Lord Warner: My Lords, I do not think that the department has evidence on that, but I shall check and write to the noble Baroness if we have data. We continue to recognise the health harms associated with cannabis use, and because of that possession remains illegal.

Lord Skelmersdale: My Lords, why are the Government faffing around on the issue? Given their current policy on tobacco smoking, why do they not just ban the sale of tobacco and tobacco products?

Lord Warner: My Lords, we still live in a democracy.

Lord Faulkner of Worcester: My Lords, will my noble friend confirm that, in countries that have introduced comprehensive bans on smoking in public places and places of work, there has, contrary to expectations, been no displacement of smoking to the home, where obviously children would be affected, and that in Ireland the number of smokers who have banned smoking in their own home has gone up as a result of the ban on smoking there?

Lord Warner: My Lords, my noble friend is right. I am glad to confirm the information that he has provided.

Lord Tebbit: My Lords, is it fair to construe from the noble Lord's first Answer that it is the view of the Government that children of 16 and 17 are insufficiently mature to decide whether to smoke tobacco?

Lord Warner: My Lords, we will consult on that issue. I remind the noble Lord that among the countries that have a minimum age for tobacco sales are Finland, Sweden, Canada, Australia, New Zealand, Ireland and a number of others.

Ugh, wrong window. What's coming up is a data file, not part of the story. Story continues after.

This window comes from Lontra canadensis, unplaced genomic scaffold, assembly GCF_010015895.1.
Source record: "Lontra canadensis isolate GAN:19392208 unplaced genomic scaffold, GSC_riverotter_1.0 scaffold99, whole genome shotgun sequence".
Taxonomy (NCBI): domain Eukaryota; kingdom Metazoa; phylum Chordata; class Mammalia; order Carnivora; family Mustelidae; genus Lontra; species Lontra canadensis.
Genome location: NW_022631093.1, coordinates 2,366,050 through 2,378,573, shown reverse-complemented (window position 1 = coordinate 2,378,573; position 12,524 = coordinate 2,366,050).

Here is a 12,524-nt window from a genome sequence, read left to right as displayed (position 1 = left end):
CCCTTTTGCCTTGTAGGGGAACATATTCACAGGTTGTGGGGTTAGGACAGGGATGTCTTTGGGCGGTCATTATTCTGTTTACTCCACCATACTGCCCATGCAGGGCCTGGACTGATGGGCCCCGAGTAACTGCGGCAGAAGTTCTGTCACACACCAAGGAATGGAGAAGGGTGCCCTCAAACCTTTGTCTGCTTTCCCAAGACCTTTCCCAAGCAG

The Countess of Mar: My Lords, does the Minister agree that one of the most horrible cancers that someone can get is cancer of the face and jaw? Will he congratulate the team from St Bartholomew's Hospital who go around schools? They spend 10 minutes at assembly showing the children some very nasty pictures of what happens if they smoke, and the
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impression that is made on children is apparently very long-lasting. Are there any other teams that could do the same thing at school assemblies?

Lord Warner: My Lords, I join the noble Countess in extending my congratulations to that team. There are a large number of local initiatives where adults are trying to bring the dangers and consequences of smoking to the attention of young people. That is one of many local initiatives doing good work.

Lord Glentoran: My Lords—

The Minister of State, Northern Ireland Office (Lord Rooker): My Lords, we have just had nine supplementaries on that Question. We must move on; we are into the sixteenth minute.

Children: Healthy Eating

3.16 pm

Baroness Howe of Idlicote asked Her Majesty's Government: